From Alternet: http://www.alternet.org/economy/150715/the_public_overwhelmingly_wants_it%3A_why_is_taxing_the_rich_so_hard/
The obvious answer is that rich people have political clout—but can it really be so simple?
By Alyssa Battistoni
April 23, 2011
When even the New York Times, the supposed bleeding heart of the liberal media, is asking whether it’s more “perilous politically” to accept tax increases for 3 percent of households or benefit cuts for everyone, you’d assume that even Americans who aren’t rich are are opposed to raising taxes on those who are. But you’d be wrong: nearly three-quarters of Americans support raising taxes on the wealthy. So why is raising taxes on the wealthy so hard—or why do we think it is?
The obvious answer is that rich people have political clout—but can it really be so simple? A growing mound of evidence suggests that while wealthy people’s preferences may not be the only factor in political decision-making, it’s a worrisomely important one. In a recent study, Princeton political scientist Larry Bartels found that senators outright ignored the views of their least advantaged constituents while catering to the preferences of the wealthy. Princeton’s Martin Gilens has also found that policy changes reflect the preferences of the most affluent, while the preferences of poor and middle-income Americans have almost no bearing.
Politicial scientists Lawrence Jacobs and Benjamin Page have found that the preferences of foreign policymakers correspond more to the preferences of executives of multinational companies than to the general public. Page and Jeffrey Winters estimate that the top 10 percent of income earners hold about 90 percent of materially based political power, and that “each member of the top 1 percent averaged more than 100 times the power of a member of the bottom 90 percent; about 200 times if the index is calculated in terms of the more politically relevant non-home wealth.” These numbers are staggering, and should be seriously troubling to anyone who thinks political equality worth defending. Indeed, by Page and Winter’s definition of oligarchy as “the extreme political inequalities that necessarily accompany extreme material inequalities,” it’s pretty hard to argue that the United States isn’t an oligarchic society.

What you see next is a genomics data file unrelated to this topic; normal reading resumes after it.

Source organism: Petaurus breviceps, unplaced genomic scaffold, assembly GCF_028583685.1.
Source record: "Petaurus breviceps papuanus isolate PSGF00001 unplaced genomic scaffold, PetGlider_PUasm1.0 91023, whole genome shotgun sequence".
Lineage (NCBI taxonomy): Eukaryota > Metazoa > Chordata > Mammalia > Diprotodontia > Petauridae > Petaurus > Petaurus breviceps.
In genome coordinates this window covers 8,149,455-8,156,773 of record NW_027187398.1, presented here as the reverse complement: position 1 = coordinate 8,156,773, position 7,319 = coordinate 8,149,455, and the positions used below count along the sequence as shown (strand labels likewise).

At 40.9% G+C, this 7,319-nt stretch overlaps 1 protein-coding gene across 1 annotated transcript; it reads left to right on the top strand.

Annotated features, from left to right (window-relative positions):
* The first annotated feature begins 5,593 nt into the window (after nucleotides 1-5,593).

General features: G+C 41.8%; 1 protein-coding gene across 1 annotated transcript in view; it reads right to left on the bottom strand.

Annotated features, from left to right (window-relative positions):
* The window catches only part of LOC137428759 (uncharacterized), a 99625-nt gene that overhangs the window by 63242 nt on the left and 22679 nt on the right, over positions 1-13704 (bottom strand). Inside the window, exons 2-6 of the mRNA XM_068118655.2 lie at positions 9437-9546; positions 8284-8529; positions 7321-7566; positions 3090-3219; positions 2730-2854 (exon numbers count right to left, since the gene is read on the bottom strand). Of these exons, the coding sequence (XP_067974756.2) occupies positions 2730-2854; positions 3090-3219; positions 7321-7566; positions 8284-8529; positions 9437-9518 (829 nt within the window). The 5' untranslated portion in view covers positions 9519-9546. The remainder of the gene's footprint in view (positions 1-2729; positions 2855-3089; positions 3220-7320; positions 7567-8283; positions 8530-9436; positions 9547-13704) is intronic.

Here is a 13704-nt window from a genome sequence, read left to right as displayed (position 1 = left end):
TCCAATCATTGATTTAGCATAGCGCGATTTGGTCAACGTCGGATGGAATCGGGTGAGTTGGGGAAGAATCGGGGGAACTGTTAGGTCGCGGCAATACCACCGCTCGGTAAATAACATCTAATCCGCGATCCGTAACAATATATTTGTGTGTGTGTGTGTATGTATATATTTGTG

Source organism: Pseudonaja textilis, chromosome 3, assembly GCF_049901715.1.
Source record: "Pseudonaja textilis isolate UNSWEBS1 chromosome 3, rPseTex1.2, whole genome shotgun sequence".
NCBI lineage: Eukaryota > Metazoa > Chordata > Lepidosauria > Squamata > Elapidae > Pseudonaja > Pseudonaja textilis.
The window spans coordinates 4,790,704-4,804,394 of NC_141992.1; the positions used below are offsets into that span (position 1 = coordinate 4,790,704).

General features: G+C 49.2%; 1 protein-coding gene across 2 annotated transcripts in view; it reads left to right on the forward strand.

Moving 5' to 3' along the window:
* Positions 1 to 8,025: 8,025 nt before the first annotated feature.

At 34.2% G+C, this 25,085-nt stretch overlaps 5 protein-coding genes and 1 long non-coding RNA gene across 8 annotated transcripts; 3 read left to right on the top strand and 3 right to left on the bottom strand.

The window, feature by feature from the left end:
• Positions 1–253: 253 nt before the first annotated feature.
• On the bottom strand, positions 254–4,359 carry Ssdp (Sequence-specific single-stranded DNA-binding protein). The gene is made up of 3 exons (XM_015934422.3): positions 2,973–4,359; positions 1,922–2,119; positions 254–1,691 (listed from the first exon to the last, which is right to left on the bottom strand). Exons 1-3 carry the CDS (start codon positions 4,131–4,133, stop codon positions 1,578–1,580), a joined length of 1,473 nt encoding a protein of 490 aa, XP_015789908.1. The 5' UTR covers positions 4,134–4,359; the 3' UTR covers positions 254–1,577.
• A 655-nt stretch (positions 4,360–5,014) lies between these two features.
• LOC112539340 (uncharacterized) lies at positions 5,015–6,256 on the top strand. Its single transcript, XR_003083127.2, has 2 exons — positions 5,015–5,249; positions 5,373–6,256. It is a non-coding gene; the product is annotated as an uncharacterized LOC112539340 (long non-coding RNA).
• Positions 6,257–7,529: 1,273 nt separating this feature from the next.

The simple fact of the matter is that the people who can afford to fund and engage in Beltway politics, from idea-generating to legislation-drafting, are disproportionately wealthy, so it’s difficult to suss out just how much of politicians’ deference to the preferences of the wealthy is responsiveness to the wealthy themselves as opposed to the general alignment of rich people’s interests with those of influential elites, organized special interest groups, business lobbies, and those of policymakers themselves.
Continue reading at: http://www.alternet.org/economy/150715/the_public_overwhelmingly_wants_it%3A_why_is_taxing_the_rich_so_hard/